Monitor isn't just here for the nasty things in life. In the spirit of partnership which pervades our glorious NHS, this week some handy hints to guide you through the clinical governance agenda, starting with a breakthrough from the Townsend Centre for International Policy Research, where they've stumbled on an uncanny connection between illness and death. Dangerous talk, one might think - but here it is in full: 'The most direct precursor to premature death in the 1990s is illness, ' say a gaggle of academics hanging on to the coat-tails of the Pete Townsend who isn't a slightly clapped-out rock star. With all this talk of NICE and quality agendas, isn't it reassuring that there are still a few short cuts left to take? Just look that patient in the eye. If he seems a bit peaky, well mark Monitor's words - he's a goner.
Meanwhile, London Health Emergency shrugs off scurrilous rumours that a drop in funding from the capital's Labour-controlled councils has left it dependent on the kindness of Tories. Grant Mitchell's favourite socialist, LHE campaigns supremo Geoff Martin, is quick to set the record straight: 'If they are saying, is New Labour trying to shut down LHE, my answer to that is, 'Come and 'ave a go if you think you're hard enough'.' The Burly One also points out that LHE welcomes cash from anyone - even Tory-controlled councils.
On a sleaze tip, beacon-greedy Somerset health authority is upping the raunch factor in a cheeky attempt to draw attention to its 'groundbreaking' work on sex. The foxily-titled Somersex newsletter offers a wealth of initiatives to discourage sluttish behaviour. Sterling work in the prevention of impregnation is always super to hear about, but what can we read into its decision to regurgitate statistics from a Durex survey on sexual fantasies? Surely the news that 7 per cent of people are 'thinking about watching TV' while enjoying a dose of rumpypumpy suggests a need for a radical re-think on public health. A few more bodice-ripping dramas of a Sunday night and the garments of those good people of the West Country could yet remain intact.
But enough of filth, tawdriness and politics - matters of a spiritual nature always lift Monitor's soul. As Jesus (left) might have said: 'It is harder for a camel to get through the eye of a needle than to understand the small print on a private medical insurance policy.' But when BUPA chief executive Valerie Gooding was asked to nominate her fave person of the last 2000 years, she didn't hesitate. Jesus Christ, she suggested, perhaps before realising that being bearded, cash-strapped and of no fixed abode does not make for a good liability rating. Worse still, what happens to the pay-outs when policy holders rise from the dead?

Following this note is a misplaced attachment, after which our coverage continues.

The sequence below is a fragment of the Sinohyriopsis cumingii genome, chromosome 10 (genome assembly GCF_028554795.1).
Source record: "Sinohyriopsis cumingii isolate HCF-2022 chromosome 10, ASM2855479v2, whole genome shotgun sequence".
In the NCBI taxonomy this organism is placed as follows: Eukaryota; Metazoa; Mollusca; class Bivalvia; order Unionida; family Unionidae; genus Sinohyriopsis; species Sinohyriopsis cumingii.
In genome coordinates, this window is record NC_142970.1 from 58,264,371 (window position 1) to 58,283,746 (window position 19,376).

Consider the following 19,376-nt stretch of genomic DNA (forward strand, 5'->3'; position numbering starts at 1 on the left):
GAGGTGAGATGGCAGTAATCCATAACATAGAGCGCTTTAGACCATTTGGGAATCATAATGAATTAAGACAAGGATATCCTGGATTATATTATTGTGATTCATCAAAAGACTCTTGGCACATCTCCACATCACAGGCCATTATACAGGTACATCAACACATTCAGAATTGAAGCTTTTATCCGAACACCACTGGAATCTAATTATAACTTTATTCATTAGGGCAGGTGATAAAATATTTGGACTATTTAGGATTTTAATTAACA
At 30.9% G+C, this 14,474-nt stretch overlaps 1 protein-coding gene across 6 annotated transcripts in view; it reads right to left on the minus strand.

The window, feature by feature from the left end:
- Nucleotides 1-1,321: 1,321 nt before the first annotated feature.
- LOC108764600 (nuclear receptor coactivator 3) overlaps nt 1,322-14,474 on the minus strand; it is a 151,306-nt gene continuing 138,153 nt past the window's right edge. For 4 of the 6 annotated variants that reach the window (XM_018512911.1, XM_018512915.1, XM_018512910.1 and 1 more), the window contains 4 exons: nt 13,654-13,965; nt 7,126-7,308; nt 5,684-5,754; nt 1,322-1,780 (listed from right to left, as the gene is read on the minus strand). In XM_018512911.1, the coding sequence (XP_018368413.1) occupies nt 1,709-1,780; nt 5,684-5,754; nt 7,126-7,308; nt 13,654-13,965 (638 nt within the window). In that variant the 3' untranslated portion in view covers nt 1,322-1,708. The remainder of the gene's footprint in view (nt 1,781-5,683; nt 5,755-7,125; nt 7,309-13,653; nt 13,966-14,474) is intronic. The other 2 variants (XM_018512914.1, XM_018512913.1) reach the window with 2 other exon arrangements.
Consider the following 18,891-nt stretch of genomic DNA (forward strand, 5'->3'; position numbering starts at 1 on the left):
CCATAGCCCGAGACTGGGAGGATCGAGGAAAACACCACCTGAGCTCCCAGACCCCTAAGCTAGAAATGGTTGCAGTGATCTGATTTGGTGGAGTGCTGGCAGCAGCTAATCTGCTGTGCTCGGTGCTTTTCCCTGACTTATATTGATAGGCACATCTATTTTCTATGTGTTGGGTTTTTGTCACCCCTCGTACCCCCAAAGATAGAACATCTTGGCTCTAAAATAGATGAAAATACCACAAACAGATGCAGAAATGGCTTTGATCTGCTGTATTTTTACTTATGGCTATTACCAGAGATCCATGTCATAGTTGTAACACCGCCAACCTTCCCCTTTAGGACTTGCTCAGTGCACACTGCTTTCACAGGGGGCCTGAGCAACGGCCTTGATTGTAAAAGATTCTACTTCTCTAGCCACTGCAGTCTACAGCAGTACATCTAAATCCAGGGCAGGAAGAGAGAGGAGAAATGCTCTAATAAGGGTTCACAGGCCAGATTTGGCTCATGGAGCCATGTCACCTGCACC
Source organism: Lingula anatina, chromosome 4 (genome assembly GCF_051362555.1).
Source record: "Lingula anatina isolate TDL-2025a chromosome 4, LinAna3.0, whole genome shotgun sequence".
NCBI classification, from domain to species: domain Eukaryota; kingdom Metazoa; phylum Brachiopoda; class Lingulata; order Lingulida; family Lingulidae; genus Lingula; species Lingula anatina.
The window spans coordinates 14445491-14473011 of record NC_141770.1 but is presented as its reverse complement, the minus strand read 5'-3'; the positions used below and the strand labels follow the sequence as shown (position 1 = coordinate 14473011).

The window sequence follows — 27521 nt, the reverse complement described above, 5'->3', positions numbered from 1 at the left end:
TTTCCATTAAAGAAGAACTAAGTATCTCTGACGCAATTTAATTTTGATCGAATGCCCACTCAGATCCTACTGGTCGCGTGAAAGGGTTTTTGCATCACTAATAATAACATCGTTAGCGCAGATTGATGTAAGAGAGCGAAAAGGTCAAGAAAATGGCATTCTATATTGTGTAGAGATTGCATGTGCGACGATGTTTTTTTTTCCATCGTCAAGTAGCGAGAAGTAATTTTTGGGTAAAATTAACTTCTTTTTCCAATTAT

Speaking of matters portentous, Monitor takes this chance to salute the valiant efforts of the NHS in conquering the Y2K bug. Computers compliant, the coffee percolator guaranteed not to break down at midnight - even the ventilators in ITU might make it through to 4 January when the maintenance staff come back to work. And then some spoilsport comes along and ruins the party. Well thanks a lot, Medact. What used to be called the Medical Campaign Against Nuclear Weapons when Monitor was young just has to point out in the (nuclear) winter edition of its newsletter that 'hundreds of thermonuclear missiles and atomic reactors remain vulnerable to Y2K bugs'. Better beef up NHS Direct, then.
Meanwhile, good news for people in the home counties as NHS Direct Kent and Surrey gets its official launch today. Well, good news for everyone except the inhabitants of Snodland - who have been excluded.
Monitor intends to launch a tireless campaign to have this oversight rectified. All messages of support for the Stop Snubbing Snodland campaign to the usual e-mail address, please. Still, if anyone can empathise, it is surely Thanet. The bit of Kent surrounding Margate is so maligned that people with a fear of living there have come together to form the Thanet Phobic Group. That said, the bunch are nothing if not plucky, facing up to their 'worst fears' by holding regular group hugs at their Margate HQ.
And finally, flashing in disabled toilets is not an activity one would hope to associate with Monitor's favourite GP. Yet NHS PCG Alliance boss Dr Mike Dixon confesses to exactly that, with barely a hint of remorse. The desperation of Dr Dixon and hapless sidekick Mike Sobanja to look their best for HSJ 's annual awards bash perhaps explains why they were found in a state of undress in the disabled toilets at the King's Fund. Pity the unknown lady who caught the pair in all their 'glory.' With a 'flash' of inspiration they asked if she was disabled. 'No, ' she replied. 'Then you shouldn't be in here, ' they said, before shutting the door.